First Look: Plans for Retail, Big Food Store Additions to 1 Wall Street

Rendering of the glass-walled retail addition planned for 1 Wall Street, which steps up to five floors. The addition wraps around the building at Broadway and Exchange Place. The main entrance to the food store is beneath the "EAT" sign on Broadway. Rendering: Robert A.M. Stern Architects via The Tribeca Trib

Mar. 08, 2016

The Financial District is getting a big infusion of retail on lower Broadway, including a major food store, and the developers have offered a preview of what’s to come.

As part of the residential conversion of 1 Wall Street, the 1931 landmark at Broadway and Wall Street, Macklowe Properties plans to create four levels of retail on the building’s southern (non-landmarked) addition. The developer is in “advanced negotiations with a well-known organic grocer,” Chris Brill-Edwards, a Macklowe executive vice president, told Community Board 1’s Financial District Committee last week. That grocer is reported to be Whole Foods.

Altogether, Brill-Edwards said, there will be 133,000 square feet of retail space.

Renderings show a Broadway entrance for the food store and an escalator that takes customers to a lower level, beneath a dramatic triple-height atrium.

With two other entrances, one around the corner on Exchange Place and the other behind the building on New Street, the food store is expected to occupy the ground floor and two levels below it for a total of 50,000 square feet, a person who is familiar with the project told the Trib. A food court is part of the addition.

There will be four floors of retail behind a five-story-high, stepped glass front that wraps around the corner of Broadway and Exchange Place, with a cafe and outdoor seating on Exchange Place.

“Turning onto Exchange Place there is basically a blank wall. People just walk by. There is nothing to do there,” said Hernan Chebar, the architect in charge of the project for Robert A.M. Stern Architects. “We want to have cafe tables, access to retail and we want this to happen during the day and during the night.”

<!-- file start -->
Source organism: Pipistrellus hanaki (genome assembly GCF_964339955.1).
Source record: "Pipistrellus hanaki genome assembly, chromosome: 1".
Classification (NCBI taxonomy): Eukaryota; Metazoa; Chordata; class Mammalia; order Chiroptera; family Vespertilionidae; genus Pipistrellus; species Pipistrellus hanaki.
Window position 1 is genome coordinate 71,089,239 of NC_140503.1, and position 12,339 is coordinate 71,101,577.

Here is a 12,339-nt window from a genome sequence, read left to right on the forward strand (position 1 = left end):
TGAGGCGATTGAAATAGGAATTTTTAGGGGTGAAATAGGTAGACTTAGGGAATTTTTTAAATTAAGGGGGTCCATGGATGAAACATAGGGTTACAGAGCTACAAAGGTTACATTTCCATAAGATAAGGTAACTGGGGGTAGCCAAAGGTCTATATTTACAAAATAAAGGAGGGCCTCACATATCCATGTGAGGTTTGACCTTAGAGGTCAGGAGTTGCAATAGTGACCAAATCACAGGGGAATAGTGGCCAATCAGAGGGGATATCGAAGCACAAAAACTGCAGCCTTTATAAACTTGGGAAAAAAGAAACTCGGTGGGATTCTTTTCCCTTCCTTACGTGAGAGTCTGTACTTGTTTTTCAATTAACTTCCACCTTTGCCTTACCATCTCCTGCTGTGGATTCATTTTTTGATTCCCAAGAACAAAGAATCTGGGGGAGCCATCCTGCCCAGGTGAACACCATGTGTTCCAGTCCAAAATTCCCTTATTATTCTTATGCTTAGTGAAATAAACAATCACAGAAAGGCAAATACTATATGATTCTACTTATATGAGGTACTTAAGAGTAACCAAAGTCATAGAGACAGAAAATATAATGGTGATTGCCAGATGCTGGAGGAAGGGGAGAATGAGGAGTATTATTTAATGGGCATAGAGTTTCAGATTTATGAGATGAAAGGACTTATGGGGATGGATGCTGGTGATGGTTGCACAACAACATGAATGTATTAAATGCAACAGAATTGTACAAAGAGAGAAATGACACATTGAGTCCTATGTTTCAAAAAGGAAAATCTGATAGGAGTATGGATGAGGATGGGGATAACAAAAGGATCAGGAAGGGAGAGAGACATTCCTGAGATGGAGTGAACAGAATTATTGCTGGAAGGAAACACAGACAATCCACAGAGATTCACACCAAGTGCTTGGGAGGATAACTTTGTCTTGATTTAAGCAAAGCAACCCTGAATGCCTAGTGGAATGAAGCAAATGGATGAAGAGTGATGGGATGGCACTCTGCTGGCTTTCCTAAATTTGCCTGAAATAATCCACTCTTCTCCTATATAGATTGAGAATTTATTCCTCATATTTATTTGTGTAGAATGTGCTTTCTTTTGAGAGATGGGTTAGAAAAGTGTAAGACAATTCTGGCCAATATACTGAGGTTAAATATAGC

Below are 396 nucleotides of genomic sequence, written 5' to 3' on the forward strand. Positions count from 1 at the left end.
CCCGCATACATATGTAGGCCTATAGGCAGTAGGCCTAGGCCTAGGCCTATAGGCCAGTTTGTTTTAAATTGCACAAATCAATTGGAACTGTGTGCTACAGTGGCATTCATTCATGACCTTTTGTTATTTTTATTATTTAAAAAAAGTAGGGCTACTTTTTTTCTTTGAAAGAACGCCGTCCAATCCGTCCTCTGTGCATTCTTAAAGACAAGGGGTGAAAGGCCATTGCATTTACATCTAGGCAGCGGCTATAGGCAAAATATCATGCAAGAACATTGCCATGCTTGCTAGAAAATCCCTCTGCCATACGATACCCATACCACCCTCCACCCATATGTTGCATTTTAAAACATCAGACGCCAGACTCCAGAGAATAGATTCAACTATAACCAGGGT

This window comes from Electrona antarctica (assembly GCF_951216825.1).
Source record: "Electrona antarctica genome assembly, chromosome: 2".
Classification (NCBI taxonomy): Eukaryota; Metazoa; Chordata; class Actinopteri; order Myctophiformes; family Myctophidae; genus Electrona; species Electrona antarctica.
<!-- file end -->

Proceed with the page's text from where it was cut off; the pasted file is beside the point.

Ground-floor stores will also occupy the landmark portion of the building, with entrances on Broadway and Wall Street.

Security fencing now blocks off narrow New Street, which runs with 1 Wall Street on one side and the New York Stock Exchange on the other. Chebar said the developer is in talks with city and federal security officials to relocate the fence so that pedestrians can walk along New Street and enter the building from the east. “That way the building will allow traffic through it, from Broadway to the New Street entrance, and from Wall Street to Exchange Place,” he said, “and really start to activate an area that was in a sense forgotten.”

One Wall Street, a 50-story skyscraper designed by Ralph Walker, originated in 1931 as the Irving Trust Company Building, later to become the Bank of New York Building. Its conversion, which Brill-Edwards said will include 180 condominium units and 300 rental apartments, is expected to be completed in 2018.